This is the time of the year when most of us—especially the older folks among us—express amazement at how fast the year has gone.
Halloween is next Tuesday. Less than three weeks later is Thanksgiving. Shortly thereafter come Hanukah and Christmas celebrations. Before you know it: Happy New Year, 2018!
September is long gone. It is supposed to be the scariest month of the year for stock investors, perhaps in anticipation of Halloween.
During the Septembers from 1928-2017, the S&P 500 has managed to lose 1.0% on average (Fig. 1
). October has a history of some harrowing selloffs too, though on average it’s been up 0.5%. This year, the S&P 500 rose 1.9% during September, and October is up 2.2% through the end of last week. So now we can look past Halloween to November and December, which tend to be among the best months of the year on average, with gains of 0.7% and 1.4%, respectively.
In recent meetings with some of our accounts in NYC, I’ve been asked whether the stock market might take a dive if the Republicans fail to pass tax reform. This admittedly very small survey of investors’ psyches suggests to me that there’s still plenty of fear that the Republicans will screw it up despite their majority status in Congress. The fear is that the Republicans will deliver more tricks than treats.
Meantime, the stock market has continued to forge ahead to new highs ever since the Trump administration presented its 9/27 Unified Framework for Fixing Our Broken Tax Code
. The S&P 500 is up 3.1% since the day before it was released through the end of last week. On 10/4, Melissa and I noted that the framework is an outline that “is leaving it up to Congress to fill in the details that will make it a plan. The Republicans need to make tax reform the law of the land to hold onto their slim majorities in both houses of Congress come next year’s mid-term elections. They might fail as miserably on this challenge as they did on repealing and reforming Obamacare, when their majority splintered and not one Democrat in either the House or the Senate supported their effort.”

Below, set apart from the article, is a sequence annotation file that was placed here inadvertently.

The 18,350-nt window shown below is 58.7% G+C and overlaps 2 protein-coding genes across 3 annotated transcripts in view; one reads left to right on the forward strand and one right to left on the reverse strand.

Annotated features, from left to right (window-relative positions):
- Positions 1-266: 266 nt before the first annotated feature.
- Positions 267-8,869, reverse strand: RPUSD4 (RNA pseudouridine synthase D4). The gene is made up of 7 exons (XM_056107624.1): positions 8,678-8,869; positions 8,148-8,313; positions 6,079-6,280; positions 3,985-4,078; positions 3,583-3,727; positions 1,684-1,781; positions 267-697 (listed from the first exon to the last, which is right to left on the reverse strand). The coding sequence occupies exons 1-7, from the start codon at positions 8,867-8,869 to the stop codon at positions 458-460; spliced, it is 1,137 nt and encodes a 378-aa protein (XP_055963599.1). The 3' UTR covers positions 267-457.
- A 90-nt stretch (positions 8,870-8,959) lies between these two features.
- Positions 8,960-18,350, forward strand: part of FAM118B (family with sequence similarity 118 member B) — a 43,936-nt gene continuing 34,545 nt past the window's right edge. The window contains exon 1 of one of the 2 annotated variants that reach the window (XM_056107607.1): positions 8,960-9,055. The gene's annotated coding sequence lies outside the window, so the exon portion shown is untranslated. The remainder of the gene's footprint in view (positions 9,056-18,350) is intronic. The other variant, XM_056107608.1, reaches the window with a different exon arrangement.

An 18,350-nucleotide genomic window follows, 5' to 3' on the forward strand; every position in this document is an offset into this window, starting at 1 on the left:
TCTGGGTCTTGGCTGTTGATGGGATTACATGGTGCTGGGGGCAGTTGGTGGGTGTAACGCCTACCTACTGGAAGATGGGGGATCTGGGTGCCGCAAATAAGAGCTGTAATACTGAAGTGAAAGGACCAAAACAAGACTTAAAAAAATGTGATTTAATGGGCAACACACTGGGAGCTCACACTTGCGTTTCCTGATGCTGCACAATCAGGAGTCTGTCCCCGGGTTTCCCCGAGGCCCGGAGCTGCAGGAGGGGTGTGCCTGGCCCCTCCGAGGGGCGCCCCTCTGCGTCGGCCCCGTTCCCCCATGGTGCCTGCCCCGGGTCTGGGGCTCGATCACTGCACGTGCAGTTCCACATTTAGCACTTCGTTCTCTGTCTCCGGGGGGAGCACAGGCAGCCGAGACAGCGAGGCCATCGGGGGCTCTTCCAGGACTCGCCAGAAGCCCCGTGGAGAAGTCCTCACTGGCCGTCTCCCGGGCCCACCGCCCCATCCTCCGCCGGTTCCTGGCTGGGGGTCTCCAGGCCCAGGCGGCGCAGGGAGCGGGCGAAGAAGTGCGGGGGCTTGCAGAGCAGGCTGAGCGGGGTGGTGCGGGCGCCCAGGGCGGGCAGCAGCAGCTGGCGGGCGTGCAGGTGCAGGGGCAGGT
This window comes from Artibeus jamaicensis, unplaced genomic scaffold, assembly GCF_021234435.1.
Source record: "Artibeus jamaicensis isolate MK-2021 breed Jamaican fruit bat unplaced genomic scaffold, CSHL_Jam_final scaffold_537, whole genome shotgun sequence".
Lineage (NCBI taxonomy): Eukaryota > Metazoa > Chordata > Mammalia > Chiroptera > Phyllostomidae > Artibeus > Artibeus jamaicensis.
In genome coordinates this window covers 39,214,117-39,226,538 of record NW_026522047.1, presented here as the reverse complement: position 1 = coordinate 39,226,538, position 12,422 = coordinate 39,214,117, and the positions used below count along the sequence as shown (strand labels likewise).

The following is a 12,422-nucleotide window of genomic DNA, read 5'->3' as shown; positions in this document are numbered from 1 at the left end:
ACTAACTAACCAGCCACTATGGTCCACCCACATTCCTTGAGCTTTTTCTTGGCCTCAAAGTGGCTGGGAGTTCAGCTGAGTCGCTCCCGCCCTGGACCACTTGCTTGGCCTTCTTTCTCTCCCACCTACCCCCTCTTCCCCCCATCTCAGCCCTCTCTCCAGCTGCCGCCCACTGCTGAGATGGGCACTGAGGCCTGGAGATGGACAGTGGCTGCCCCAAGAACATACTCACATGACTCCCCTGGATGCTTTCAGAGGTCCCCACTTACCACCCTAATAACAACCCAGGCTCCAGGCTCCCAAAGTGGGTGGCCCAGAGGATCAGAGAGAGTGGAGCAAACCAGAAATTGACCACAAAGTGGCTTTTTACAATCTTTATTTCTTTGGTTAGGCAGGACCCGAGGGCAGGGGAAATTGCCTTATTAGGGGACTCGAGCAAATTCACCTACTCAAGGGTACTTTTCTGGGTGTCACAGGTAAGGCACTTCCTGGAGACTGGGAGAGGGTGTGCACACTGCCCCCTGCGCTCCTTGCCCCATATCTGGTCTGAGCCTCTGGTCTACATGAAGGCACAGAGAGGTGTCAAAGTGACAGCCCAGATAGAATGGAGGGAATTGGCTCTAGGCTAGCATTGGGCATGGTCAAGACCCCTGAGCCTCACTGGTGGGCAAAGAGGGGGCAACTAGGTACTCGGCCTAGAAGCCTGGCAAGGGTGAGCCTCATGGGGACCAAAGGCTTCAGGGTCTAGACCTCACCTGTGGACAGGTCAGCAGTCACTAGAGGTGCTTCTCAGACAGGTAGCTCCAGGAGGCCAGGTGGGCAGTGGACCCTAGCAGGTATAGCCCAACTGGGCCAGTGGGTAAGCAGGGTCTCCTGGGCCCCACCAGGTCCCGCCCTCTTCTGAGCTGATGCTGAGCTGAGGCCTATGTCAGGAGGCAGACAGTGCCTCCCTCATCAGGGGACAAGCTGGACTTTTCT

As we noted yesterday: “Also driving the market higher recently are rising expectations that there will be tax reform by early next year that will include a cut in the corporate tax rate. On Thursday, the Senate passed a budget resolution that may expedite tax legislation. The budget proposal includes $1.5 trillion in tax reductions over the next 10 years. It might be possible to pass it with a simple 51-vote majority in the Senate, without a conference committee with the House of Representatives.”
So the question now may be: “What if tax reform happens?” rather than “What if it doesn’t happen?”!
The Republicans might actually deliver a treat rather than another lame trick. There’s increasing chatter that this might happen by the end of this year or early next year. That provides an upbeat path for the stock market bulls to continue charging ahead. If it turns into a stampede, then the resulting meltup could set the stage for a correction when tax reform is actually enacted. Of course, the selloff would be more severe if the Republicans screw it all up. Let’s review the recent chatter, as provided by a 10/13 CNBC article
on the subject:
(1) President Donald Trump, top White House officials, and House Speaker Paul Ryan all aim to approve a tax bill before the end of this year. Ryan said on Thursday, October 12 that he would keep the House in session through Christmas if necessary.
(2) Texas Republican Senator Ted Cruz told CNBC on Friday, October 13 that it will take “at least a couple months” to iron out differences within the GOP, which has a narrow majority in the Senate. “I do think virtually every Republican wants to get to yes” on overhauling the tax system he said. He expects tax reform to get done “late this year or early next year.”
(3) The GOP is running into political dissent within the party. Some GOP lawmakers, such as Senator Bob Corker, have expressed concerns about the potential budget deficits the tax cuts would generate. Republican lawmakers in high-tax blue states have started to push back on a proposal to get rid of state and local tax deductions.
Dr. Ed Yardeni
is the President of Yardeni Research, Inc., a provider of independent global investment strategy research.